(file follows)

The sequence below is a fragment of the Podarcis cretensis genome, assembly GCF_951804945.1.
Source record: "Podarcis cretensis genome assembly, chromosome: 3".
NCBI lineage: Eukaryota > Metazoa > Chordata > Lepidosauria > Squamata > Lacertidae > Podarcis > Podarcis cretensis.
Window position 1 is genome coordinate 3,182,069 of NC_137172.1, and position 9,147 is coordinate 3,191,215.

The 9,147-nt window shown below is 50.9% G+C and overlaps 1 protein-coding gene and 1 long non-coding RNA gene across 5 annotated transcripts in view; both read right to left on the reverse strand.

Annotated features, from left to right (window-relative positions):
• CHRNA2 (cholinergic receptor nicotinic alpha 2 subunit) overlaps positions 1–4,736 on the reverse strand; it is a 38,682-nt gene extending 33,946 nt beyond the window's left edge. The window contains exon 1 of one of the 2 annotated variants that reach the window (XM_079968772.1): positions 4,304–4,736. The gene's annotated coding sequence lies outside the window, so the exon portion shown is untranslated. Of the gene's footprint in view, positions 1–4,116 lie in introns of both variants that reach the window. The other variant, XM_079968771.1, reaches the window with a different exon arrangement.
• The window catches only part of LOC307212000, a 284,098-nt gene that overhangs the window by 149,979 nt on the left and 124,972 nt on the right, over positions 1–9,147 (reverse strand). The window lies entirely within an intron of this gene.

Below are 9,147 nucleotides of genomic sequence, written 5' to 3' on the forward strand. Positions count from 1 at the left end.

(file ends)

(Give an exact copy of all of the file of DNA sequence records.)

The sequence below is a fragment of the Podarcis cretensis genome, assembly GCF_951804945.1.
Source record: "Podarcis cretensis genome assembly, chromosome: 3".
NCBI lineage: Eukaryota > Metazoa > Chordata > Lepidosauria > Squamata > Lacertidae > Podarcis > Podarcis cretensis.
Window position 1 is genome coordinate 3,182,069 of NC_137172.1, and position 9,147 is coordinate 3,191,215.

The 9,147-nt window shown below is 50.9% G+C and overlaps 1 protein-coding gene and 1 long non-coding RNA gene across 5 annotated transcripts in view; both read right to left on the reverse strand.

Annotated features, from left to right (window-relative positions):
• CHRNA2 (cholinergic receptor nicotinic alpha 2 subunit) overlaps positions 1–4,736 on the reverse strand; it is a 38,682-nt gene extending 33,946 nt beyond the window's left edge. The window contains exon 1 of one of the 2 annotated variants that reach the window (XM_079968772.1): positions 4,304–4,736. The gene's annotated coding sequence lies outside the window, so the exon portion shown is untranslated. Of the gene's footprint in view, positions 1–4,116 lie in introns of both variants that reach the window. The other variant, XM_079968771.1, reaches the window with a different exon arrangement.
• The window catches only part of LOC307212000, a 284,098-nt gene that overhangs the window by 149,979 nt on the left and 124,972 nt on the right, over positions 1–9,147 (reverse strand). The window lies entirely within an intron of this gene.

Below are 9,147 nucleotides of genomic sequence, written 5' to 3' on the forward strand. Positions count from 1 at the left end.